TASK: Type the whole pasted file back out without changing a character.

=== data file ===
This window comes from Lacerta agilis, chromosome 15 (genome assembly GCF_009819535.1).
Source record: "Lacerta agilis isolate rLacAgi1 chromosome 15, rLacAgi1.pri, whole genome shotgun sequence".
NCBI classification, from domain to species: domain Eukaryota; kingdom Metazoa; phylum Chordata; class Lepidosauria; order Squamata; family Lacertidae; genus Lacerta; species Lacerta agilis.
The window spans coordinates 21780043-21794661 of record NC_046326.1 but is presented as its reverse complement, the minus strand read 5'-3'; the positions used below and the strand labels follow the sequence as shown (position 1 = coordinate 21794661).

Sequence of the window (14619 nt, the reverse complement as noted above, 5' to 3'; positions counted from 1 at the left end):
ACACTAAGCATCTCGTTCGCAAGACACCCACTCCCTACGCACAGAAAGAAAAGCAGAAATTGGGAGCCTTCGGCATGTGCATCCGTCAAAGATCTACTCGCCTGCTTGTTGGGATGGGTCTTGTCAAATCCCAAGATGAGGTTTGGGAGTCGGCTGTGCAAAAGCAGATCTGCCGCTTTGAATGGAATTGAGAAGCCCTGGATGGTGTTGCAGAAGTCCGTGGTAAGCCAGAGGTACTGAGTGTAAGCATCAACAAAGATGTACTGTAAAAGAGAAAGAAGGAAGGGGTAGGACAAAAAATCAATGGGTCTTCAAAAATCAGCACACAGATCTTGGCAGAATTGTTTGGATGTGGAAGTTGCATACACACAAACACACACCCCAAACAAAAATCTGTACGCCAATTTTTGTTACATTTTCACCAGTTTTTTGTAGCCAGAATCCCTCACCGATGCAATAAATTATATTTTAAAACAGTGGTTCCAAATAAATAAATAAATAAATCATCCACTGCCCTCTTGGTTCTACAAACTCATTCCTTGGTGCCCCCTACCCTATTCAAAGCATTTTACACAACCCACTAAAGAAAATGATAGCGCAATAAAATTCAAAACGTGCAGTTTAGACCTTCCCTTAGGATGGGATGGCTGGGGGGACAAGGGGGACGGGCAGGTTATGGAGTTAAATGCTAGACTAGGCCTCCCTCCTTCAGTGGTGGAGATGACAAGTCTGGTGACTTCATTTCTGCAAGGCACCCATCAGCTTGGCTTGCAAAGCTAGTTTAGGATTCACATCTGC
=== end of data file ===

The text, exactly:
This window comes from Lacerta agilis, chromosome 15 (genome assembly GCF_009819535.1).
Source record: "Lacerta agilis isolate rLacAgi1 chromosome 15, rLacAgi1.pri, whole genome shotgun sequence".
NCBI classification, from domain to species: domain Eukaryota; kingdom Metazoa; phylum Chordata; class Lepidosauria; order Squamata; family Lacertidae; genus Lacerta; species Lacerta agilis.
The window spans coordinates 21780043-21794661 of record NC_046326.1 but is presented as its reverse complement, the minus strand read 5'-3'; the positions used below and the strand labels follow the sequence as shown (position 1 = coordinate 21794661).

Sequence of the window (14619 nt, the reverse complement as noted above, 5' to 3'; positions counted from 1 at the left end):
ACACTAAGCATCTCGTTCGCAAGACACCCACTCCCTACGCACAGAAAGAAAAGCAGAAATTGGGAGCCTTCGGCATGTGCATCCGTCAAAGATCTACTCGCCTGCTTGTTGGGATGGGTCTTGTCAAATCCCAAGATGAGGTTTGGGAGTCGGCTGTGCAAAAGCAGATCTGCCGCTTTGAATGGAATTGAGAAGCCCTGGATGGTGTTGCAGAAGTCCGTGGTAAGCCAGAGGTACTGAGTGTAAGCATCAACAAAGATGTACTGTAAAAGAGAAAGAAGGAAGGGGTAGGACAAAAAATCAATGGGTCTTCAAAAATCAGCACACAGATCTTGGCAGAATTGTTTGGATGTGGAAGTTGCATACACACAAACACACACCCCAAACAAAAATCTGTACGCCAATTTTTGTTACATTTTCACCAGTTTTTTGTAGCCAGAATCCCTCACCGATGCAATAAATTATATTTTAAAACAGTGGTTCCAAATAAATAAATAAATAAATCATCCACTGCCCTCTTGGTTCTACAAACTCATTCCTTGGTGCCCCCTACCCTATTCAAAGCATTTTACACAACCCACTAAAGAAAATGATAGCGCAATAAAATTCAAAACGTGCAGTTTAGACCTTCCCTTAGGATGGGATGGCTGGGGGGACAAGGGGGACGGGCAGGTTATGGAGTTAAATGCTAGACTAGGCCTCCCTCCTTCAGTGGTGGAGATGACAAGTCTGGTGACTTCATTTCTGCAAGGCACCCATCAGCTTGGCTTGCAAAGCTAGTTTAGGATTCACATCTGC